In the specific case of construction projects and contracts, force majeure is often invoked to justify missed completion deadlines. If the contractor can prove that the deadline was missed because of the occurrence of a force majeure event – e.g., a large number of its workers fell ill, or were put under quarantine, due to the coronavirus pandemic – then it can be freed from liability for the detriment that the delay has caused to the investor. The investor can dispute this, and take the matter to court. The court then determines whether the contractor bears responsibility for the detriment, taking into account the nature of the force majeure event, the impossibility to fulfill the obligation, and the causal relationship. Importantly, however, it does not follow directly from this that the investor can invoke force majeure to suspend a contract.

The Civil Code does not explicitly provide for the possibility to renounce, terminate, or suspend a contract because of the occurrence of a force majeure event. This can be achieved by applying the rebus sic stantibus clause, i.e. the “fundamental change of circumstances” clause. Under Article 3571 of the Civil Code, in cases where, due to a fundamental change of circumstances that the parties could not foresee when entering into the contract, fulfillment of the obligation would be excessively difficult, or threaten to cause glaring losses for one of the parties, a court may, taking into account the interests of the parties and the principles of community coexistence, influence the contract in three ways: indicate the way the contract should be fulfilled, indicate the amount of the performance claim, or even terminate the contract. For this clause to be invoked, four conditions must be met: 1) the obligation originates from a contract, 2) the change of circumstances is an extraordinary one, 3) the change of circumstances means fulfillment of the obligation would be excessively difficult or threaten to cause glaring losses for one of the parties, and the parties did not foresee that when entering into the contract, and 4) there has to be a causal relationship between 2) and 3). Parties may also try to invoke rebus sic stantibus when they are unable to come to an agreement on the basis of contractual provisions and a court ruling is necessary.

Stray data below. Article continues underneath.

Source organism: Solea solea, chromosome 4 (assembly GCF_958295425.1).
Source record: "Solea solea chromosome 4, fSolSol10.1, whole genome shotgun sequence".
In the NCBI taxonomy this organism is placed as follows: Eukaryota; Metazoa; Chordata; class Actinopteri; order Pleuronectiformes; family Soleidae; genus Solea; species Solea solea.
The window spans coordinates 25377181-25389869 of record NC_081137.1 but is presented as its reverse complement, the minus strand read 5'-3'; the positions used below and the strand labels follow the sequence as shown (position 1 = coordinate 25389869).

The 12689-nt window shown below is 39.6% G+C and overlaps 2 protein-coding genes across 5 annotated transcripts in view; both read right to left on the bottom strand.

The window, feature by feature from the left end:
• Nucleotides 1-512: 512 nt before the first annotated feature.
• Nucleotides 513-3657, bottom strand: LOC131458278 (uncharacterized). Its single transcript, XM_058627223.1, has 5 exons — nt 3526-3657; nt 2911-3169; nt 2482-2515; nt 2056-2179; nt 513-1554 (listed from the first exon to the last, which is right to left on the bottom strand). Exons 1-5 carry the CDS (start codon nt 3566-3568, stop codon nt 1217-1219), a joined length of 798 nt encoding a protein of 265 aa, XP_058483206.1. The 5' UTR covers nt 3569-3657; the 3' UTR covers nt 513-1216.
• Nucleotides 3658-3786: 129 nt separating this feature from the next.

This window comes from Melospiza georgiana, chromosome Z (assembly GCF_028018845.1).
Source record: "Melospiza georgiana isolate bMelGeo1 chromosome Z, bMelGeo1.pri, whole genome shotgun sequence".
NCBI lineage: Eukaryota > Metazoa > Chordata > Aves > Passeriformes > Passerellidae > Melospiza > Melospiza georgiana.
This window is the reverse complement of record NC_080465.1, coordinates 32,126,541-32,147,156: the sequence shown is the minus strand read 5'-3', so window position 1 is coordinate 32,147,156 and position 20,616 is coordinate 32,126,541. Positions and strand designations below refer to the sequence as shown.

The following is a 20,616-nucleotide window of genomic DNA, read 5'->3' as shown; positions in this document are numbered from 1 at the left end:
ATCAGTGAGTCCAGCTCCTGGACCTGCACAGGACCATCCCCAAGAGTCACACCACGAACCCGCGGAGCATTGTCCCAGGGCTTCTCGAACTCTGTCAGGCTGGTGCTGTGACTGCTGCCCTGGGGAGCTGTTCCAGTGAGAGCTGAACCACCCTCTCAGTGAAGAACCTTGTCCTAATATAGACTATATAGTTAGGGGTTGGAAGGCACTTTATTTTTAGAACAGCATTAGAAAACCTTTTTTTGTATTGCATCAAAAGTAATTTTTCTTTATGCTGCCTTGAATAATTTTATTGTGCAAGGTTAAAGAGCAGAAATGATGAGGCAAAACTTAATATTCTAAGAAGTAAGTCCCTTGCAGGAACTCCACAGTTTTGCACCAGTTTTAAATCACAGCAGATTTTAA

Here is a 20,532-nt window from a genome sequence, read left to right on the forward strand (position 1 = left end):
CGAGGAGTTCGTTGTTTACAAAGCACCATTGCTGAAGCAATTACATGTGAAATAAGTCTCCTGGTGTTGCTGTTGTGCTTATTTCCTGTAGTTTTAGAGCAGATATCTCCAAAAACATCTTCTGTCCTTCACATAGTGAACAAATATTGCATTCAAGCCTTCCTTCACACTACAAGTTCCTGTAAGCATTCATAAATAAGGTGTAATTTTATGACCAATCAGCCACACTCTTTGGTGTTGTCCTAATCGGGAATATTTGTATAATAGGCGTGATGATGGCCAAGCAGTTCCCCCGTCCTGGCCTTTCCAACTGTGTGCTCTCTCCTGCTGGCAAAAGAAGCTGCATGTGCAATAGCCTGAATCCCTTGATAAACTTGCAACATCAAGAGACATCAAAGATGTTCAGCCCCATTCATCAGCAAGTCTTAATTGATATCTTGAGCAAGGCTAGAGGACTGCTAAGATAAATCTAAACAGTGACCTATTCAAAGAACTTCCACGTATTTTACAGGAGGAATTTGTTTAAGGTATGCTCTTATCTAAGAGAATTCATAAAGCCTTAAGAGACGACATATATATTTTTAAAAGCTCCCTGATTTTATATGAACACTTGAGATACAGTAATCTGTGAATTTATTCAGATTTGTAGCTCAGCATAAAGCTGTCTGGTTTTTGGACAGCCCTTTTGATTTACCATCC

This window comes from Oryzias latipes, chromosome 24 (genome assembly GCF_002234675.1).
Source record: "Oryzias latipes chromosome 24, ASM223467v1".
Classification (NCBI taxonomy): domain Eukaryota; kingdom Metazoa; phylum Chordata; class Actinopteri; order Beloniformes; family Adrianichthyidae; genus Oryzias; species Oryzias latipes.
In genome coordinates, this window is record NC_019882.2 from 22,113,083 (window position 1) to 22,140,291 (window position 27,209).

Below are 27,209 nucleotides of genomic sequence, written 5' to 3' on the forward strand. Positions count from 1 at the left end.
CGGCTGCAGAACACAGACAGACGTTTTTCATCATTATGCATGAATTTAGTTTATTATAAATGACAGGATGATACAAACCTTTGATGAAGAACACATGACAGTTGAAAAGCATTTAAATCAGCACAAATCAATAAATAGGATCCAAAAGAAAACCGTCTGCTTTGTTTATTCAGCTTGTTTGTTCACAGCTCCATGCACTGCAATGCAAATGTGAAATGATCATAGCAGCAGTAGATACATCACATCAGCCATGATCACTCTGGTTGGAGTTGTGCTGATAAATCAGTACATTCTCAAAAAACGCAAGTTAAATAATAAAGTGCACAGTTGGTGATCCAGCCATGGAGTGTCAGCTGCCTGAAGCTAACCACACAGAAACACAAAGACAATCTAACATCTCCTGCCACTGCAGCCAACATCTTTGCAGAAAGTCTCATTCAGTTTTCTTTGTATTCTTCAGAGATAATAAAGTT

The Covid-19 pandemic is certainly an extraordinary event that can trigger rebus sic
stantibus claims. The key thing will be to demonstrate that fulfillment of the contract would
be excessively difficult or threaten to cause glaring losses for one of the parties, and that
this is a consequence of an extraordinary event, the coronavirus pandemic. The burden of
proof is on the party invoking the clause. It should be kept in mind, however, that the courts are operating on a limited basis at the moment, so this route may not prove satisfactory for entrepreneurs. The current economic situation requires extraordinary legal measures. Until appropriate systemic solutions are devised and sufficient support provided to entrepreneurs, however, it is worth considering the legal options that are available, and above all to initiate negotiations with the counterparty. And if there is no will to settle, one may use the court route to try and alter or terminate the contract by invoking the fundamental change of circumstances clause.